You see my Dad will never see my girls grow up. He isn’t here to see them thriving in a godly family, safe and secure. But they would never have the stable loving home they know as regular life if it weren’t for the decision my Dad made to follow Jesus all those years ago.
Heritage and Legacy
There were some hurts my Dad was battling his entire life that were not his fault. He battled some things I will never have to face. He also found a way to keep going when most anyone else would have given up. There are decisions he made I know he would wish he could change if he had another chance, but those were not the only decisions he made.
There are things my Dad started that he won’t get to see finished that I’ll get to experience as I watch my daughters grow up. He began a godly heritage in me, and I am getting to expand and pass on that legacy on to my children.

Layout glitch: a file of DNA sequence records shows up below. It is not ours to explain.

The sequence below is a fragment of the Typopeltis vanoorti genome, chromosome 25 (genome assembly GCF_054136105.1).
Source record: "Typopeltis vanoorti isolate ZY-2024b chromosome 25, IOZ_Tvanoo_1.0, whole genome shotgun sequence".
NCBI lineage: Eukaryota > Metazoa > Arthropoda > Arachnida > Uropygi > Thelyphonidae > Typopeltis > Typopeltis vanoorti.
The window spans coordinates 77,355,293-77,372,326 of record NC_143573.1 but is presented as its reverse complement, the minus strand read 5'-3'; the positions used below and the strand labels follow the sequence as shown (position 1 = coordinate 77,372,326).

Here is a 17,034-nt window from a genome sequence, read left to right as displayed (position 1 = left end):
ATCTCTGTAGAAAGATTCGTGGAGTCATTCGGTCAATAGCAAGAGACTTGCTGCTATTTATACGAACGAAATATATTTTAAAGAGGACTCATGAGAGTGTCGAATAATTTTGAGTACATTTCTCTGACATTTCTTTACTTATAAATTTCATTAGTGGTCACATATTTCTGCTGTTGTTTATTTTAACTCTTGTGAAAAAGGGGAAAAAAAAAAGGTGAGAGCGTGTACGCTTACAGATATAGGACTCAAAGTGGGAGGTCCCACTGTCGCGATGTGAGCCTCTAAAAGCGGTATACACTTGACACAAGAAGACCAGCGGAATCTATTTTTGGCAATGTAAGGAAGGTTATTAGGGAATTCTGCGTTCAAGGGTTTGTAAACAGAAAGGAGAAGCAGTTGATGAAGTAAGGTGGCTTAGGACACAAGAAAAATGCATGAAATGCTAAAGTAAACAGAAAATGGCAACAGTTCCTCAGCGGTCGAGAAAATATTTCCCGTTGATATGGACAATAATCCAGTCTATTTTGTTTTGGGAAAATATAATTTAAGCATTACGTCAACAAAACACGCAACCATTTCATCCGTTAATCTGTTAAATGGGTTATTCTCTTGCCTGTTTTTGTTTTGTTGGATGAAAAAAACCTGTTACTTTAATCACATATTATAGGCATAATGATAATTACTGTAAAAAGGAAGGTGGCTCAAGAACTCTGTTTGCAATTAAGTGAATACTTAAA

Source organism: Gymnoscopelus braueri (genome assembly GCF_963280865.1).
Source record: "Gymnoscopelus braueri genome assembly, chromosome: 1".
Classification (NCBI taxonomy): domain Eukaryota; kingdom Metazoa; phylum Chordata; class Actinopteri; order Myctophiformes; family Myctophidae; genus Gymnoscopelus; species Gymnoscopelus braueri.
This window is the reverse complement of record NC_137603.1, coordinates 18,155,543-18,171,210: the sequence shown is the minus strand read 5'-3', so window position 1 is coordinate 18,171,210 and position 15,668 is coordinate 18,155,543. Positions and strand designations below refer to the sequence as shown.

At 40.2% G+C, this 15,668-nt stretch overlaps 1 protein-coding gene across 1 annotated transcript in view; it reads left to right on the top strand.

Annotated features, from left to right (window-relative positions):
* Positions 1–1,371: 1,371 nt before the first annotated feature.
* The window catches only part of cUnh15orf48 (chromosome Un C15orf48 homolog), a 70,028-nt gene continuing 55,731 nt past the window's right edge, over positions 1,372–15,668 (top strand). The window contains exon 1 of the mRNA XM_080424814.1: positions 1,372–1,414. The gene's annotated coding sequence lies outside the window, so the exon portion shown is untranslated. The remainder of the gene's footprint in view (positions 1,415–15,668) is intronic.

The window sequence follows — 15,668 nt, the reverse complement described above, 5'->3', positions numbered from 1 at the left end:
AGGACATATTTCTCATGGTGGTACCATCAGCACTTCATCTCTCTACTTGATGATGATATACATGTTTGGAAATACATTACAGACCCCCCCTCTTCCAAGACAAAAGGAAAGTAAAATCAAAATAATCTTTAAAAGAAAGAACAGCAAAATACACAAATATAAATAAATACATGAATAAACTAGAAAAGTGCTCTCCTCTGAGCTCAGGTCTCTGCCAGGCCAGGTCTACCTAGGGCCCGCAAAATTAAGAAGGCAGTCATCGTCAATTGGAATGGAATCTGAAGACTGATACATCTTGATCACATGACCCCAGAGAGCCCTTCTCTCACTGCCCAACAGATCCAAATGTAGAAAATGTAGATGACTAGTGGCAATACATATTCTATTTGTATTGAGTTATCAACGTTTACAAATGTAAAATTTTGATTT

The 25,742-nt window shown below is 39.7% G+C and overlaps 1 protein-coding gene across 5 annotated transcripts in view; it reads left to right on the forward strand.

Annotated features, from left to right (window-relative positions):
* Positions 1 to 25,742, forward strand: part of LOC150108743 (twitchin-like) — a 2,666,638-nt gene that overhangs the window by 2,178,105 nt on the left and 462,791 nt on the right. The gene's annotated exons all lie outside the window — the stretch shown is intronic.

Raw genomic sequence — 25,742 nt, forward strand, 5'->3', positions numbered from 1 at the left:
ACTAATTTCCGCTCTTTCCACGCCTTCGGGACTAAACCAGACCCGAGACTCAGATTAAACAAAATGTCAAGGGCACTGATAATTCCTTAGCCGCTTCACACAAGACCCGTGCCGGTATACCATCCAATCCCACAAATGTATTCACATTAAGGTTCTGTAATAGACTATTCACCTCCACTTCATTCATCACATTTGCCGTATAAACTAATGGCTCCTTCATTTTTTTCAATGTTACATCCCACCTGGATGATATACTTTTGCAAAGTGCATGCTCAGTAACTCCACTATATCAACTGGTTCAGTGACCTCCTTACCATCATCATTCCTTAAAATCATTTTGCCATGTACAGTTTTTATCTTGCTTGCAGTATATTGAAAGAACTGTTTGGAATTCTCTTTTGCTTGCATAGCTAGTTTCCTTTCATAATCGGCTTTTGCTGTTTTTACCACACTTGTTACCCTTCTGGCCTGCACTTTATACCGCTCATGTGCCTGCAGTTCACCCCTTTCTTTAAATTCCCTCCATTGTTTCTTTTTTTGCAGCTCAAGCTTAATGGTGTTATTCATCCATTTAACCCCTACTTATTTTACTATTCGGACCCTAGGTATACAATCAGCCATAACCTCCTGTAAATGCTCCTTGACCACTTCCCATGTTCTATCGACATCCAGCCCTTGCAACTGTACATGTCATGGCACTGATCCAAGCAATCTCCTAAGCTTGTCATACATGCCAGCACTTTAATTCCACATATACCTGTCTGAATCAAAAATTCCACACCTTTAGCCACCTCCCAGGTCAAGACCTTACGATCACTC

So when I think of the year the Saints won the Super Bowl, I don’t think about what my Dad missed out on. I think of all the things that he started that I will get to see finished.
My Dad often told me about the irony of the first play in the history of the Saints. In their first game as a team, after the kickoff, the Saints returned it for a touchdown. He thought it was so ironic that the franchisee would go on from that play to have an overall losing record.
If you stop any story before it’s over, then it’s possible to believe that it’s too late, or never going to happen. But it’s possible that the story is much bigger than you and it’s just not over yet.